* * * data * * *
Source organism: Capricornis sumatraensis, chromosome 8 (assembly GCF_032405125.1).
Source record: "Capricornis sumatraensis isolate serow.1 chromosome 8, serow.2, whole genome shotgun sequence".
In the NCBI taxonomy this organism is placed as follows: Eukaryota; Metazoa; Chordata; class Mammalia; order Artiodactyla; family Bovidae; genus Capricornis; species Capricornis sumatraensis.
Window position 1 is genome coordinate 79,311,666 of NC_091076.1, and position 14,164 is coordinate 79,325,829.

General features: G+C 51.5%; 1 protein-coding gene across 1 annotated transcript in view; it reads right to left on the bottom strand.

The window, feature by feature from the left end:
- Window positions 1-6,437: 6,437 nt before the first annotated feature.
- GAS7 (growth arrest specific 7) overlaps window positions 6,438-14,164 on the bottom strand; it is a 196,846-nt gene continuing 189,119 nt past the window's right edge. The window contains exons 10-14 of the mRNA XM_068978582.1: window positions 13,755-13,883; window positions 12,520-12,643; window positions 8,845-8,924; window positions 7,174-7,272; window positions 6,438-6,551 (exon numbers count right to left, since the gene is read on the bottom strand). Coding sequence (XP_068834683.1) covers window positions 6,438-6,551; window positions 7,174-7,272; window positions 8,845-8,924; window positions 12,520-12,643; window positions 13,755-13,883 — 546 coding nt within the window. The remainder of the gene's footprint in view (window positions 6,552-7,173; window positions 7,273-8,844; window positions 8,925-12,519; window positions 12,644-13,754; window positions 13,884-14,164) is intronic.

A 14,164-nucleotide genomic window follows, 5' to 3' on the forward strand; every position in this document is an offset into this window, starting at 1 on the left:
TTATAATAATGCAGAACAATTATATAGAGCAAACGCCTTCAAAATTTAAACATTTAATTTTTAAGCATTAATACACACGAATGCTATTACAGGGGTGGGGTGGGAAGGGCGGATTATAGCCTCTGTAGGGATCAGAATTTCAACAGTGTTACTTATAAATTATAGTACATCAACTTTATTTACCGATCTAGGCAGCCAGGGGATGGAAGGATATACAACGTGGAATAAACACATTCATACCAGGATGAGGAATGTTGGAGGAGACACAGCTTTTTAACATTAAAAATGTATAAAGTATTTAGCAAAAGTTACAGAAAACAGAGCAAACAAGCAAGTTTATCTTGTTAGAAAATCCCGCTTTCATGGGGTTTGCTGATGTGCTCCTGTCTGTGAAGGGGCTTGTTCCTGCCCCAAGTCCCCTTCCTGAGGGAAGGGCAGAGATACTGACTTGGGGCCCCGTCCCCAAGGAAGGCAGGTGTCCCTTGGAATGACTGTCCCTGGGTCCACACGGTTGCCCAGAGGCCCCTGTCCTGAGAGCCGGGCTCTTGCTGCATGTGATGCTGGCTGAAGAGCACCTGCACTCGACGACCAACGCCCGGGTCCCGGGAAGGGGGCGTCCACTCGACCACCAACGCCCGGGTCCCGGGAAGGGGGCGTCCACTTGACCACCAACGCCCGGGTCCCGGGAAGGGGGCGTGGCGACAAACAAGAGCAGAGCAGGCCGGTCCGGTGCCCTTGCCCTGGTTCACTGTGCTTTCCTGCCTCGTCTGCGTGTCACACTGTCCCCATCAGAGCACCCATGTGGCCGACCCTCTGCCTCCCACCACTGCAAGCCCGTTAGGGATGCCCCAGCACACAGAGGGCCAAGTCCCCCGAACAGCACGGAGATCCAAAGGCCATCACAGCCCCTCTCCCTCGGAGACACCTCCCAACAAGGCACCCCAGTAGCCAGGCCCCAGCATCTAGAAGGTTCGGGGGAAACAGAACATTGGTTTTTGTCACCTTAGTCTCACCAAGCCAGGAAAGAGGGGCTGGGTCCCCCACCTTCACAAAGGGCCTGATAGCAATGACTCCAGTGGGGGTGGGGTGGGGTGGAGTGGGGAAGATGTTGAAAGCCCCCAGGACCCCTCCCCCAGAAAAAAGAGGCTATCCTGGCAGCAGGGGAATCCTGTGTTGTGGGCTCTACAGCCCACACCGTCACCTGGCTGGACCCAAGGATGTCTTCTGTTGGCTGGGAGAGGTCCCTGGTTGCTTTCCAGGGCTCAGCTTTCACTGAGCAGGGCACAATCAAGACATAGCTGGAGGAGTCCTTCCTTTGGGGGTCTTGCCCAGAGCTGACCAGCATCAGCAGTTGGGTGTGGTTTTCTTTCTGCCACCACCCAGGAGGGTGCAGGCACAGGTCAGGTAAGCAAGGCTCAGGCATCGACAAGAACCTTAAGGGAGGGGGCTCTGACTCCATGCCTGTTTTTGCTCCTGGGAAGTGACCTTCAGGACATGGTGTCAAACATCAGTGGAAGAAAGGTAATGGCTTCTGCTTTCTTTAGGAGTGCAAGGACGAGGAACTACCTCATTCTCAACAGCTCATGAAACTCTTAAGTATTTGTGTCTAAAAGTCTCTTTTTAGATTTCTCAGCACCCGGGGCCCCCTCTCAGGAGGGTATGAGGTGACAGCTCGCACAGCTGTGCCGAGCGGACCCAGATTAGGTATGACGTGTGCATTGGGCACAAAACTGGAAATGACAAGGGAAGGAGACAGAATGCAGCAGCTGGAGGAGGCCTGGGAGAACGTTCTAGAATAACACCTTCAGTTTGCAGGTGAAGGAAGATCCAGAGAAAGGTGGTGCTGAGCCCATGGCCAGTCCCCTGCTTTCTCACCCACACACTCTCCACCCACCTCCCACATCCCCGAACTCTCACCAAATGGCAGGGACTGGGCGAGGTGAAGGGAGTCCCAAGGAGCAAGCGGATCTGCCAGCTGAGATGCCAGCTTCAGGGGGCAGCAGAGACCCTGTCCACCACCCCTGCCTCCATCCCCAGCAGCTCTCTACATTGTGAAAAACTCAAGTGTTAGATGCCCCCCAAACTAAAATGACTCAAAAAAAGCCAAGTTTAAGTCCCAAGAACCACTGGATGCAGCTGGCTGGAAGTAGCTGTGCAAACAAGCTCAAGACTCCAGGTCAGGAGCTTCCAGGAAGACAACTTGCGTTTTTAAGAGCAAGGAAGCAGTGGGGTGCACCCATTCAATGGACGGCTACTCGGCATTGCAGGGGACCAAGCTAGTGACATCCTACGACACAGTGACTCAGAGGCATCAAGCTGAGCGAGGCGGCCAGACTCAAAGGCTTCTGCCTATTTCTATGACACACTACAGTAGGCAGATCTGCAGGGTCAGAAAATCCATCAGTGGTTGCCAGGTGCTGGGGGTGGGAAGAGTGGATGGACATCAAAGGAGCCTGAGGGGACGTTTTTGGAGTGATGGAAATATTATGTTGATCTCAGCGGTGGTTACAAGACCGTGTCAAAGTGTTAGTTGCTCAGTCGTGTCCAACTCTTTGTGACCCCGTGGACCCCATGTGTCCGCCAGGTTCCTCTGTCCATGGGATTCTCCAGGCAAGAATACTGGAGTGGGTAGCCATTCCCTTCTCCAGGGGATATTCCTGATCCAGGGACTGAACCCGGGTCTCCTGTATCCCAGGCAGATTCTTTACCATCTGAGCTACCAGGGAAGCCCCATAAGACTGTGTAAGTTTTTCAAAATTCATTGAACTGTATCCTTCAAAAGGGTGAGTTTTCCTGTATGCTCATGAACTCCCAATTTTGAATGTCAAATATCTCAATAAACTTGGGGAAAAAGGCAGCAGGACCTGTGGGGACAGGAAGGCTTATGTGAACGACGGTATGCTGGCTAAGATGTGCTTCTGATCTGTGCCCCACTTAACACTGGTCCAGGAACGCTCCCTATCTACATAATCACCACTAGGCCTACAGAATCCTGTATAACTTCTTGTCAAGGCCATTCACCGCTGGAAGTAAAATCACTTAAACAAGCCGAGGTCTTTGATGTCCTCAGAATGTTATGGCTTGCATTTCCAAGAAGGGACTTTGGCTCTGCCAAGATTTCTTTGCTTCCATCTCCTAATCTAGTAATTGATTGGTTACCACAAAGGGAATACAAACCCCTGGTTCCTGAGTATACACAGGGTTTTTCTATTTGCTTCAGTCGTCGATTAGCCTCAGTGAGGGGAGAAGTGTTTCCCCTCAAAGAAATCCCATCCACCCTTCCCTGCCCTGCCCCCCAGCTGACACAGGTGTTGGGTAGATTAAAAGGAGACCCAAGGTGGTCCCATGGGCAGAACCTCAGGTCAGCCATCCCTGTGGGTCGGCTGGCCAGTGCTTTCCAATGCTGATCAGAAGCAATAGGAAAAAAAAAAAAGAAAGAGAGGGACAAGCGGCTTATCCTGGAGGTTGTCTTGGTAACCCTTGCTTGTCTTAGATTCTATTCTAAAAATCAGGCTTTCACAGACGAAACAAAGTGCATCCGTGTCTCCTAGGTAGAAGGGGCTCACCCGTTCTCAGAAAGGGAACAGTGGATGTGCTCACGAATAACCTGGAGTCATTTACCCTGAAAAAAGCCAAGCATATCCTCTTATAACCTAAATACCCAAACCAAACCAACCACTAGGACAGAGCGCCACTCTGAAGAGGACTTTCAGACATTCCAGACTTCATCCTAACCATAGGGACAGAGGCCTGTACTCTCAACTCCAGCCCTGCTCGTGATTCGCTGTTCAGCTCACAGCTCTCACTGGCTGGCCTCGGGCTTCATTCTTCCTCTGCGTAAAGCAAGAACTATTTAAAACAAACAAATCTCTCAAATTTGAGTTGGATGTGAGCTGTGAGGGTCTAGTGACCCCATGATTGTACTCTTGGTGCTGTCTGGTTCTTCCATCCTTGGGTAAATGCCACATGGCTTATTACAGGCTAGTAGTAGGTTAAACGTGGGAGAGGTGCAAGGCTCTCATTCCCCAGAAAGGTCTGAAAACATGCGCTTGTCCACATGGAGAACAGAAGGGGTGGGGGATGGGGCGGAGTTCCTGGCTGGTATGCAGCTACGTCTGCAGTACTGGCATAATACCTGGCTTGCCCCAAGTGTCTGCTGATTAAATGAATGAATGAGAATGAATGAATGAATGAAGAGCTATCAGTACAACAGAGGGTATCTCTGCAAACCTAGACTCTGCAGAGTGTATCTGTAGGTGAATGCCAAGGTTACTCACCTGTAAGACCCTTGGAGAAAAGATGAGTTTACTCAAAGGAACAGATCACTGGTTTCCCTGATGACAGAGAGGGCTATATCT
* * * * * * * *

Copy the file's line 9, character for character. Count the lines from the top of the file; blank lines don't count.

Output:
A 14,164-nucleotide genomic window follows, 5' to 3' on the forward strand; every position in this document is an offset into this window, starting at 1 on the left: